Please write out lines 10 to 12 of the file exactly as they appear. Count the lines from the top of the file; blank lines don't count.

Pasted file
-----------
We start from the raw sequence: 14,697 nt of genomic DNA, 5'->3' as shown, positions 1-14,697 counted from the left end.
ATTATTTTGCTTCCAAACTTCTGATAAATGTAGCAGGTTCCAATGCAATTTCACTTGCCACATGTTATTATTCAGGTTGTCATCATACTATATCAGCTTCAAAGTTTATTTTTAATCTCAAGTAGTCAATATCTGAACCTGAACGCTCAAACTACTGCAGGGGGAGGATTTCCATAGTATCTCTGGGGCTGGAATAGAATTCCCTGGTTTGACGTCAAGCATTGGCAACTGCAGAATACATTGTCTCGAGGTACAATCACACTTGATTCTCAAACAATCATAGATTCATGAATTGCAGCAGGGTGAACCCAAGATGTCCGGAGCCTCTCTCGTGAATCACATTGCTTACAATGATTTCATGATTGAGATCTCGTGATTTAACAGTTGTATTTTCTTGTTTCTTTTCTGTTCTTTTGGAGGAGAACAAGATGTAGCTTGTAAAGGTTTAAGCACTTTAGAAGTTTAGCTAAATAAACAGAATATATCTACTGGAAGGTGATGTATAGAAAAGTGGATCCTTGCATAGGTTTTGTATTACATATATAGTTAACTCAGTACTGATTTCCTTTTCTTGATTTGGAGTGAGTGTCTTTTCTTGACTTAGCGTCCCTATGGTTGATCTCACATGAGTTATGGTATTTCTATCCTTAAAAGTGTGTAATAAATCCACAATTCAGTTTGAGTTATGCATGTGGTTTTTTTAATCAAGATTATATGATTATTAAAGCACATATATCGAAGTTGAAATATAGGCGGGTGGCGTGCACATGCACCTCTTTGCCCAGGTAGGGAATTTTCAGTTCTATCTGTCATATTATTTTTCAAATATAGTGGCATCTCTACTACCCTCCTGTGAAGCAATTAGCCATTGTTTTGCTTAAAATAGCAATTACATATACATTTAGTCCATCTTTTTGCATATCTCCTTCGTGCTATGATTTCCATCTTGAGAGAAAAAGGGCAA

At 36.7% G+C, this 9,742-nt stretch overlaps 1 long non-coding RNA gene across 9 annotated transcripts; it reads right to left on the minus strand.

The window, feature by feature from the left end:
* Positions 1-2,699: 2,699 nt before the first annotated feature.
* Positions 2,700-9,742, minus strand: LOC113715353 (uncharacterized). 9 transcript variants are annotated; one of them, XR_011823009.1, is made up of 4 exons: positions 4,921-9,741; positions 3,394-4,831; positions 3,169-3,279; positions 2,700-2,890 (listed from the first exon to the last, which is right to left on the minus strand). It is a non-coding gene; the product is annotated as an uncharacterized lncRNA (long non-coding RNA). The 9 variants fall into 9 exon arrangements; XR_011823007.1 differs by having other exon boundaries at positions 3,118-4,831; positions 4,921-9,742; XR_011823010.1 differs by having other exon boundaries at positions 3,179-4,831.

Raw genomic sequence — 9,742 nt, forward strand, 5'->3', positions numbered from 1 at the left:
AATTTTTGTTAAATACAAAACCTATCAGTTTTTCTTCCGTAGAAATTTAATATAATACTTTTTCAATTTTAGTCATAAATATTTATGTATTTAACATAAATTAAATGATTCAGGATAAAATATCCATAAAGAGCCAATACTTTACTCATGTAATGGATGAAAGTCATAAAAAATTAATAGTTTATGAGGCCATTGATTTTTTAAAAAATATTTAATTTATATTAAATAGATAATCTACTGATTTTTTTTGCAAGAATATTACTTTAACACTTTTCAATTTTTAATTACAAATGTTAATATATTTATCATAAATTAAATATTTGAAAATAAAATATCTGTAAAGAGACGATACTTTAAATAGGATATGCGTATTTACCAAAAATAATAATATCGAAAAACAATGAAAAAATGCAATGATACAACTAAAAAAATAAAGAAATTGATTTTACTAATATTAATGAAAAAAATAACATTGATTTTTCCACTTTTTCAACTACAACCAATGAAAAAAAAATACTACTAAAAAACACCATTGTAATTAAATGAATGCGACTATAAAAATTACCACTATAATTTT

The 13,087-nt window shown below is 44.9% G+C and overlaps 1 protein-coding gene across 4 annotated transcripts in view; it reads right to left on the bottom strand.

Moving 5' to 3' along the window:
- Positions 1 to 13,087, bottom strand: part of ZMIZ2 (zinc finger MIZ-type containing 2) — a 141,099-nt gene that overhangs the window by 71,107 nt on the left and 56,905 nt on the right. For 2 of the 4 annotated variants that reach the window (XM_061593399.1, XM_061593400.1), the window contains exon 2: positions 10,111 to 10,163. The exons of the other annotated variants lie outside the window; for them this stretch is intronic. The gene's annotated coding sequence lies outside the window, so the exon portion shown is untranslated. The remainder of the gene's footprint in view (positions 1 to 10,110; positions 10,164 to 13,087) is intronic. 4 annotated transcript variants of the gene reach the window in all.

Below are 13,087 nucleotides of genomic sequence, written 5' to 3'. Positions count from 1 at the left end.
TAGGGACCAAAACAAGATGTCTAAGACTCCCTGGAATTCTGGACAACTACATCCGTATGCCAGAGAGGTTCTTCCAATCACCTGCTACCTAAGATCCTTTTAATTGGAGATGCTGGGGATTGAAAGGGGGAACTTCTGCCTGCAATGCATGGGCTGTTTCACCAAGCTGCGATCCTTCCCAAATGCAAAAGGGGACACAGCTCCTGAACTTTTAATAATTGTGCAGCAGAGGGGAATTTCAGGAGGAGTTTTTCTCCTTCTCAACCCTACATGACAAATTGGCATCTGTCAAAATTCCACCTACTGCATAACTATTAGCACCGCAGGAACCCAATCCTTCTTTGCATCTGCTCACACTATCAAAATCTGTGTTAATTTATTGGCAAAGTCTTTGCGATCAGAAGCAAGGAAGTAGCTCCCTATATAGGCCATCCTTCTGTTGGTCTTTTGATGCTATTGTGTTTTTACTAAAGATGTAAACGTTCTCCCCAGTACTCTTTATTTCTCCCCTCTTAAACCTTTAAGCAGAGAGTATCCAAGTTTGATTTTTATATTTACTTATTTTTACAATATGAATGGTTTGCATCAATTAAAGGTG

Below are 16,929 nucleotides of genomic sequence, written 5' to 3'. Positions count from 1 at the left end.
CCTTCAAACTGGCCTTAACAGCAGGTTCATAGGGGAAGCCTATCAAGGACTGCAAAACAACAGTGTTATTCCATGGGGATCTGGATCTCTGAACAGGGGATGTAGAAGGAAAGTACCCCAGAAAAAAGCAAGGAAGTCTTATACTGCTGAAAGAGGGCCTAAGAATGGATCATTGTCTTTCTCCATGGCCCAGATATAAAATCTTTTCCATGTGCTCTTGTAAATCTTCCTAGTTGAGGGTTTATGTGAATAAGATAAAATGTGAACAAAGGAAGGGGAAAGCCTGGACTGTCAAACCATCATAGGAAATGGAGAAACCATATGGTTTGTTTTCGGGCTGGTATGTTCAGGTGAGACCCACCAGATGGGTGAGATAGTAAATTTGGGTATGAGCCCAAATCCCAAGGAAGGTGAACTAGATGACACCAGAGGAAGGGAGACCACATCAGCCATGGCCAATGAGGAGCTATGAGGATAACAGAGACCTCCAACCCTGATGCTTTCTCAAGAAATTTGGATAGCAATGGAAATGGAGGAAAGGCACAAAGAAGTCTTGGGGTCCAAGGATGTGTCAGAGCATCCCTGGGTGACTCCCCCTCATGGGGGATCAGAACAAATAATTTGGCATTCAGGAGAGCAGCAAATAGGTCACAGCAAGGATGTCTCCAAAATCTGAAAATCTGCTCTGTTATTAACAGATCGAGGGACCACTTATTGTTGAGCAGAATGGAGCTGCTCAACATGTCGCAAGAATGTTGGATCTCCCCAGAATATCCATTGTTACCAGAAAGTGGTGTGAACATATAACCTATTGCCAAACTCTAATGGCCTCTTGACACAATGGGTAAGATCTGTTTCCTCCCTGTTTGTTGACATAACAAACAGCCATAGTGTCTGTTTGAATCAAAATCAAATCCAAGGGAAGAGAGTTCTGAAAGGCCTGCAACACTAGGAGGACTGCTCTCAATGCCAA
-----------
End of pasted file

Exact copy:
Moving 5' to 3' along the window:
- Positions 1 to 13,087, bottom strand: part of ZMIZ2 (zinc finger MIZ-type containing 2) — a 141,099-nt gene that overhangs the window by 71,107 nt on the left and 56,905 nt on the right. For 2 of the 4 annotated variants that reach the window (XM_061593399.1, XM_061593400.1), the window contains exon 2: positions 10,111 to 10,163. The exons of the other annotated variants lie outside the window; for them this stretch is intronic. The gene's annotated coding sequence lies outside the window, so the exon portion shown is untranslated. The remainder of the gene's footprint in view (positions 1 to 10,110; positions 10,164 to 13,087) is intronic. 4 annotated transcript variants of the gene reach the window in all.

Below are 13,087 nucleotides of genomic sequence, written 5' to 3'. Positions count from 1 at the left end.